How about the most challenging times?
The hardest times are when you know you’ve got a really talented artist, producer or writer, and they haven’t had that flame of success or run of luck that you know they are capable of having.
It’s challenging to make sure that all my clients are recognised in the industry for the talent that they have. It’s a cyclical industry, producers can come in and out of fashion, and A&R people have a tendency to work with the same ones.
How do you keep your clients happy and motivated in that environment?
By providing them with the opportunity to be creative. All the guys I manage are artists so if they’ve made two records on the trot that they are not loving or finding difficult, it’s about taking a step back from that and working out how to fill them up creatively. That can be them finding their own music or finding an artist that you think will inspire them again. Producers are artists, they have artistic temperaments and they need to be fulfilled. Success can bring satisfaction on some levels but it doesn’t always bring them everything they need.
What would you change about the music industry and why?
I would change the exposure for new artists on national radio. So few records are added to national radio stations so there aren’t many opportunities for new artists to break through in that format.
Time and time again, we are seeing artists breaking out of countries like Germany because they have powerful individual radio stations with really progressive radio programmers. That’s why artists like George Ezra and Rag’n’Bone Man can break through Europe. That’s difficult in the UK, and when you’ve only got one artist breaking in a year, that to me says the system isn’t working. We made some beautiful records last year that didn’t see the light of day because there wasn’t a space for them. There are very few TV shows now too, which makes it harder.
It’s very hard to break an artist through a Spotify playlist and maintain any kind of momentum. It might get you a lot of international industry attention, but those New Music Friday playlists come and go every week.
So until we solve that record companies will really struggle. They won’t sign anything which is what’s happening now. I understand that only 30 acts were signed across Universal’s four major labels this year, whereas last year they were signing 30 each. That reduction is quite frightening.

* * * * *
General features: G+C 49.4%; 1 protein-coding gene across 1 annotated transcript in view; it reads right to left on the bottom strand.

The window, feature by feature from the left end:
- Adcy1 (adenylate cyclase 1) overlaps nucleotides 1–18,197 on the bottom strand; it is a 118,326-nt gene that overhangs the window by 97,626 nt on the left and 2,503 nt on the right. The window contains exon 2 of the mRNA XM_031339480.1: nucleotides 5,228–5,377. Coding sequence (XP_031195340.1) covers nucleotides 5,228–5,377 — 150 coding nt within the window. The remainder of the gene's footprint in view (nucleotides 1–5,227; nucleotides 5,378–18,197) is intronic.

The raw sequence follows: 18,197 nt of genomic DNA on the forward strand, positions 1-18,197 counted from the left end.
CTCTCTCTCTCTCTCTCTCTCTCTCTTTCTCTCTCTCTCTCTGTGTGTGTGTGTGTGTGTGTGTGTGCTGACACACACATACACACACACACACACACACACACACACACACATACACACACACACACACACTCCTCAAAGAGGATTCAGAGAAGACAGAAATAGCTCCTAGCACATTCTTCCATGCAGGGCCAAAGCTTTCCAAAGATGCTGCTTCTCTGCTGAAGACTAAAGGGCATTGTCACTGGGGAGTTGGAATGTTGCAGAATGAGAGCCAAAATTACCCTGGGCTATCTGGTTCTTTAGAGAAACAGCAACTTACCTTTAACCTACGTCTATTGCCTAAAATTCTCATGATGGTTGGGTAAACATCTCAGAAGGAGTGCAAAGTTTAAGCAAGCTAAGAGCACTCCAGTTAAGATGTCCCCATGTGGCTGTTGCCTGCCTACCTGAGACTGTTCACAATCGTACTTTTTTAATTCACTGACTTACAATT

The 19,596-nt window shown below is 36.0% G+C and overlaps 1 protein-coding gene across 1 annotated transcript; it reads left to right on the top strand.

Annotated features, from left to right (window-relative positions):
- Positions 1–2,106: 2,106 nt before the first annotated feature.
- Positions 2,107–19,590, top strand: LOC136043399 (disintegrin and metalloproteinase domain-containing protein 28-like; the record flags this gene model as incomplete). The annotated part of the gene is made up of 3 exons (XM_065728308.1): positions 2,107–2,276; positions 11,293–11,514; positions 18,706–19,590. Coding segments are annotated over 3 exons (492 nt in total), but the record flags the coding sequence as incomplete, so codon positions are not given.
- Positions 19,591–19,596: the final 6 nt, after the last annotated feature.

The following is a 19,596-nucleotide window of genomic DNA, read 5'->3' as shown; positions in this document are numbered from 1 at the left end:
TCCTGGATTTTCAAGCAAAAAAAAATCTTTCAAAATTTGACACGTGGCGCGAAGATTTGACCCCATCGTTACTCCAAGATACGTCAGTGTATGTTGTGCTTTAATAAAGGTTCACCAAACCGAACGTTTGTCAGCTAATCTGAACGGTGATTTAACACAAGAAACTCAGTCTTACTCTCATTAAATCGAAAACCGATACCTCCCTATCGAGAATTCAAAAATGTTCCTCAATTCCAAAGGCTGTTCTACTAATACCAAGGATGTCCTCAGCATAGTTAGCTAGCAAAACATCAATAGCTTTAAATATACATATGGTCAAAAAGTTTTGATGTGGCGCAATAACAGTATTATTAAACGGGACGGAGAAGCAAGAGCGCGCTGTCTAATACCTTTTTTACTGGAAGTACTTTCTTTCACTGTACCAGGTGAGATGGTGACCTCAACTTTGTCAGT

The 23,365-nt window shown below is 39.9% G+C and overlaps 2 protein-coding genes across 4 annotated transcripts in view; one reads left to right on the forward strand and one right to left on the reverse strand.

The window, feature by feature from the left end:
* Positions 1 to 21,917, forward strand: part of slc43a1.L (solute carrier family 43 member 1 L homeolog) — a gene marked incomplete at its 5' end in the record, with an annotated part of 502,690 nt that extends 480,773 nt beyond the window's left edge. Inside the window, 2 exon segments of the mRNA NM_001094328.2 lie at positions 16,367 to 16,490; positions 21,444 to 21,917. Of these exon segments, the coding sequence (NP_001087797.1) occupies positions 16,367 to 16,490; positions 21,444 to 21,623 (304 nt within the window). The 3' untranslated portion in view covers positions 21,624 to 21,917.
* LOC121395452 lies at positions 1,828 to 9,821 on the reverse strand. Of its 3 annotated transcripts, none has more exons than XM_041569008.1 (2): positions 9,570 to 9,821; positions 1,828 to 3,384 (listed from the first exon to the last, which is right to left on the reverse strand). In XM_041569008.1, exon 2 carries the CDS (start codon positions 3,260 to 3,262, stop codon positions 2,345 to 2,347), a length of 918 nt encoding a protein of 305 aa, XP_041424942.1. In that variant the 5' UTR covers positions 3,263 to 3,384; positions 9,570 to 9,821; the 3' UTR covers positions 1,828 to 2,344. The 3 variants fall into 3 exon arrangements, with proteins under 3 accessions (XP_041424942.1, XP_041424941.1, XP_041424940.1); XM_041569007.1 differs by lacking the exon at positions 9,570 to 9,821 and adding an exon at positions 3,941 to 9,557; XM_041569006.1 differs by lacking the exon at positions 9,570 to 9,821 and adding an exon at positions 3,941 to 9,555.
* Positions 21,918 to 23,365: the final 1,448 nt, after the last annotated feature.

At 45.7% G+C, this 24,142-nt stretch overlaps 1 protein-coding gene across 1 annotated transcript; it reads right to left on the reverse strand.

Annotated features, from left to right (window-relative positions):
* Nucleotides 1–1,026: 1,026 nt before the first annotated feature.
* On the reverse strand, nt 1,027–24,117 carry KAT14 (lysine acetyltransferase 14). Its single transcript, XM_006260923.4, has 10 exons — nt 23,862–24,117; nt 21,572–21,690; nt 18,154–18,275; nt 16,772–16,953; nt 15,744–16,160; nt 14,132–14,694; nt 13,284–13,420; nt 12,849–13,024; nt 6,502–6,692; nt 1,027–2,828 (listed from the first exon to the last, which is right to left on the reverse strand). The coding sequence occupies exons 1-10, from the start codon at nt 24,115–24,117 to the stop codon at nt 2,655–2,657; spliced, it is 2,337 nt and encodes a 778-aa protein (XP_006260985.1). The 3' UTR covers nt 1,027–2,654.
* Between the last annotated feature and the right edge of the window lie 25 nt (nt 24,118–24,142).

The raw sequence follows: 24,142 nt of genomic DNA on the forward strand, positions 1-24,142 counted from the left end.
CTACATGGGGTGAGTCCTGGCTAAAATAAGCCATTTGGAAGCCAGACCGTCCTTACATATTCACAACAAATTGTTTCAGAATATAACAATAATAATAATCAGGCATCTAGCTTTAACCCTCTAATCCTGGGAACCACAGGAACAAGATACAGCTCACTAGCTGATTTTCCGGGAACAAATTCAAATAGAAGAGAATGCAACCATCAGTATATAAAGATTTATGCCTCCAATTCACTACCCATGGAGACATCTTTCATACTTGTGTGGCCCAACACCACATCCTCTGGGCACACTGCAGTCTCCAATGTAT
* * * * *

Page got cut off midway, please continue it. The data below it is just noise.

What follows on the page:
Spotify has hit headlines this year for filling its playlists with ‘fake artists’—music made by producers using aliases, the copyright of which is owned by Spotify. Is that something you’ve had any dealings with?
I would love it if Spotify rang me up and said, ‘I’m going to get you £5k to make a latino acid jazz album and we’re going to get it on every latino playlist that we’ve got… !’ No, I haven’t experienced that.
But I do think there is a bit of a dark art about the Spotify playlists. There is definitely machinations at Spotify about bringing through artists and acting as a record company. No one knows what the deals between the major labels and Spotify were because of NDAs, but my understanding is that Spotify managed to do those deals with the majors on the understanding that it wouldn’t become a record company. But there is definitely a line being crossed between Spotify just promoting music and it actually getting involved in breaking acts.
We see it with artists that we’re working with—being ushered into the office and encouraged to remain independent on the understanding that there would be a little bit more support from Spotify. It’s going to be interesting to see how that pans out.
Is Spotify ultimately a good thing for the music business?
Spotify has meant that a lot more people are listening to a lot more music so it can’t be bad. The technology is quite new and if you consider that only 2% of the global population has a Spotify premium account, imagine if it was 5%, how much more money would be trickling down? I’d really like to see artists getting a higher share of their streaming income over 25%, which is the average maximum you get from a major. There’s a lot of money going in but by the time the major record companies have creamed it off there is a tiny spout coming out the bottom.
I think that will change, artists will either stay independent to keep control of that streaming income, or do deals with label services companies that offer a half way solution. You’ll get a lot of artists breaking outside of the major record companies. When that starts to happen, the majors will start giving artists more control because otherwise they won’t get artists to sign to them.
Final question: what are your future ambitions?
I don’t think I’ll stray further from producer writer management. What I really want to continue to do is to make sure my artists have careers in 10 years‘ time. It’s very easy to be distracted by the new, but the more records you make as a writer/producer, the better you get.